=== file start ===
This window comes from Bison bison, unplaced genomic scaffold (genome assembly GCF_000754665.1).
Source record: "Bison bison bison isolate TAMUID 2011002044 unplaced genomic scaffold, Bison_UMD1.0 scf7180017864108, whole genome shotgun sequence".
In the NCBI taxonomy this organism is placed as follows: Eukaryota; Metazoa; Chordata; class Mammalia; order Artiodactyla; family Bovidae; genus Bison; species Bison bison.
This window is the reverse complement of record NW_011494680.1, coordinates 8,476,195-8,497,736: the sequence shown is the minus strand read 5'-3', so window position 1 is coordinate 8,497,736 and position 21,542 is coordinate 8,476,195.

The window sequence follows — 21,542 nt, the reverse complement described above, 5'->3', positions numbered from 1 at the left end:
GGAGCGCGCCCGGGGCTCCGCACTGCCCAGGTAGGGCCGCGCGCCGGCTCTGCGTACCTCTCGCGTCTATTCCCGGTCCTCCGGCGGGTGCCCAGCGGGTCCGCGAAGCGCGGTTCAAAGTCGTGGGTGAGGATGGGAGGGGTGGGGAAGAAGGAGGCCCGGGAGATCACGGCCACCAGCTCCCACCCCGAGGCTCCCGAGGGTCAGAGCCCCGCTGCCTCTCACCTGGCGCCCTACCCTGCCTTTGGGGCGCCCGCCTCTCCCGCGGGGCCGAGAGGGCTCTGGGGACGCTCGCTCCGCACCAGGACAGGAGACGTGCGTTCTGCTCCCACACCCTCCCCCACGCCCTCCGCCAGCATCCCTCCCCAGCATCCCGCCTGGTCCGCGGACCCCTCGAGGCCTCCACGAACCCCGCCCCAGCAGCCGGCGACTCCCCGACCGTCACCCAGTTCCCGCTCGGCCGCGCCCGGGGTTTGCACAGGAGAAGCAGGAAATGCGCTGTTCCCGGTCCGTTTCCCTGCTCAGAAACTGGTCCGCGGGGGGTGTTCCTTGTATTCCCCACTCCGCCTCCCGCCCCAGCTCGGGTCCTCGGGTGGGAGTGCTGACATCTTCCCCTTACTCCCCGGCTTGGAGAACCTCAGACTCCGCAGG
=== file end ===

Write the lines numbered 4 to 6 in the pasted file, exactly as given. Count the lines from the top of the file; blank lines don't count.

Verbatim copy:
This window is the reverse complement of record NW_011494680.1, coordinates 8,476,195-8,497,736: the sequence shown is the minus strand read 5'-3', so window position 1 is coordinate 8,497,736 and position 21,542 is coordinate 8,476,195.

The window sequence follows — 21,542 nt, the reverse complement described above, 5'->3', positions numbered from 1 at the left end:
GGAGCGCGCCCGGGGCTCCGCACTGCCCAGGTAGGGCCGCGCGCCGGCTCTGCGTACCTCTCGCGTCTATTCCCGGTCCTCCGGCGGGTGCCCAGCGGGTCCGCGAAGCGCGGTTCAAAGTCGTGGGTGAGGATGGGAGGGGTGGGGAAGAAGGAGGCCCGGGAGATCACGGCCACCAGCTCCCACCCCGAGGCTCCCGAGGGTCAGAGCCCCGCTGCCTCTCACCTGGCGCCCTACCCTGCCTTTGGGGCGCCCGCCTCTCCCGCGGGGCCGAGAGGGCTCTGGGGACGCTCGCTCCGCACCAGGACAGGAGACGTGCGTTCTGCTCCCACACCCTCCCCCACGCCCTCCGCCAGCATCCCTCCCCAGCATCCCGCCTGGTCCGCGGACCCCTCGAGGCCTCCACGAACCCCGCCCCAGCAGCCGGCGACTCCCCGACCGTCACCCAGTTCCCGCTCGGCCGCGCCCGGGGTTTGCACAGGAGAAGCAGGAAATGCGCTGTTCCCGGTCCGTTTCCCTGCTCAGAAACTGGTCCGCGGGGGGTGTTCCTTGTATTCCCCACTCCGCCTCCCGCCCCAGCTCGGGTCCTCGGGTGGGAGTGCTGACATCTTCCCCTTACTCCCCGGCTTGGAGAACCTCAGACTCCGCAGG